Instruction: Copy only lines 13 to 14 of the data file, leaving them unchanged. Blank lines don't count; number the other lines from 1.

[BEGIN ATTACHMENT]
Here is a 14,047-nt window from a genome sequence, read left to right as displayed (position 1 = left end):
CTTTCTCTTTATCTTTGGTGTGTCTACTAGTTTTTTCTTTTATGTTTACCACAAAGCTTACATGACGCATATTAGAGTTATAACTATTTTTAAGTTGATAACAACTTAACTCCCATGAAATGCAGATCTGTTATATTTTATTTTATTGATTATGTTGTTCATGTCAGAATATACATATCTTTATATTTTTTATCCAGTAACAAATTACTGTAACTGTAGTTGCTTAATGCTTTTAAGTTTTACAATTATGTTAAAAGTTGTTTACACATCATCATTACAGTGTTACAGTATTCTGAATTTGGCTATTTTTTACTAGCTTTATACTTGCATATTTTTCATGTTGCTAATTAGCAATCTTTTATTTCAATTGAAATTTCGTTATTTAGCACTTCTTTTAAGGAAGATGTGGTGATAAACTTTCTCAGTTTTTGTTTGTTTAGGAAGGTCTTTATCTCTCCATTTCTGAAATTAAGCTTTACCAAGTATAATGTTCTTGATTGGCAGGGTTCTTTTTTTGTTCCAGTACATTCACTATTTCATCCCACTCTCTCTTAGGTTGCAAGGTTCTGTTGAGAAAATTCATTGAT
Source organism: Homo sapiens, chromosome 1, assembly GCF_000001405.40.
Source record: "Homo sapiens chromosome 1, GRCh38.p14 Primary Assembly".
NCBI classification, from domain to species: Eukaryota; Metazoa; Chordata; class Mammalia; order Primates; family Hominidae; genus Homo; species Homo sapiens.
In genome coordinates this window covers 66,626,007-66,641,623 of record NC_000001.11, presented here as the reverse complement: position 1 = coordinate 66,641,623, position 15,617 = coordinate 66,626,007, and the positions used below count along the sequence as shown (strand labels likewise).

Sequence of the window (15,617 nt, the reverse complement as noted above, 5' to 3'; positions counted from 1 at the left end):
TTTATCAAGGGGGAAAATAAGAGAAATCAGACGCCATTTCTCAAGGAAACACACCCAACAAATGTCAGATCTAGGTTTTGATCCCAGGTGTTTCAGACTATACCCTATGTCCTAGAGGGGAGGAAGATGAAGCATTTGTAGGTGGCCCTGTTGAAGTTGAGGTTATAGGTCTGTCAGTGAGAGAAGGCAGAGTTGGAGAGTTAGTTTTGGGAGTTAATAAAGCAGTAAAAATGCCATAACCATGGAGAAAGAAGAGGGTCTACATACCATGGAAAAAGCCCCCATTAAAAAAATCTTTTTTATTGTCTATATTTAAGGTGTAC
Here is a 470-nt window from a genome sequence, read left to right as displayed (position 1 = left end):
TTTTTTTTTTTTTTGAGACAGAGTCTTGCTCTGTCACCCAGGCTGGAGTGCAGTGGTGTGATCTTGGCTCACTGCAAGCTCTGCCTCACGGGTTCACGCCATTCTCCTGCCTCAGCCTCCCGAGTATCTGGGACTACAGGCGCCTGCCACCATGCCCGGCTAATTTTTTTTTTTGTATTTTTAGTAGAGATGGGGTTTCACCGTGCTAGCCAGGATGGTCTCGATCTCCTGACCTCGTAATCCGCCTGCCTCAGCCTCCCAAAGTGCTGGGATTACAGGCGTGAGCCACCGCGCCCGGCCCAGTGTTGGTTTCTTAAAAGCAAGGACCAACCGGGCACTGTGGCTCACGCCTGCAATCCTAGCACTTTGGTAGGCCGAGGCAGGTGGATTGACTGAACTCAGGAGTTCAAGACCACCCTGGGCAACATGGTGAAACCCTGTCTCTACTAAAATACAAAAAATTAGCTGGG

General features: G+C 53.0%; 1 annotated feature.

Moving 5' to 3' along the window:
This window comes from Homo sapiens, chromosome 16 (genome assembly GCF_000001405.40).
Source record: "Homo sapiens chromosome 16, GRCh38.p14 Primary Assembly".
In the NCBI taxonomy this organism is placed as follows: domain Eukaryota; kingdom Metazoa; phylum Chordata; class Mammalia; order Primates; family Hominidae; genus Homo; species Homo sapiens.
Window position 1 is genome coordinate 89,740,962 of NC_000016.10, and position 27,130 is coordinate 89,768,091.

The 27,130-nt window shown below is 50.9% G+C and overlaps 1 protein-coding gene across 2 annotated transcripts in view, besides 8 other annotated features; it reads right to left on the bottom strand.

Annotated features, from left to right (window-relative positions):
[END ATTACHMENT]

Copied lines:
This window comes from Homo sapiens, chromosome 16 (genome assembly GCF_000001405.40).
Source record: "Homo sapiens chromosome 16, GRCh38.p14 Primary Assembly".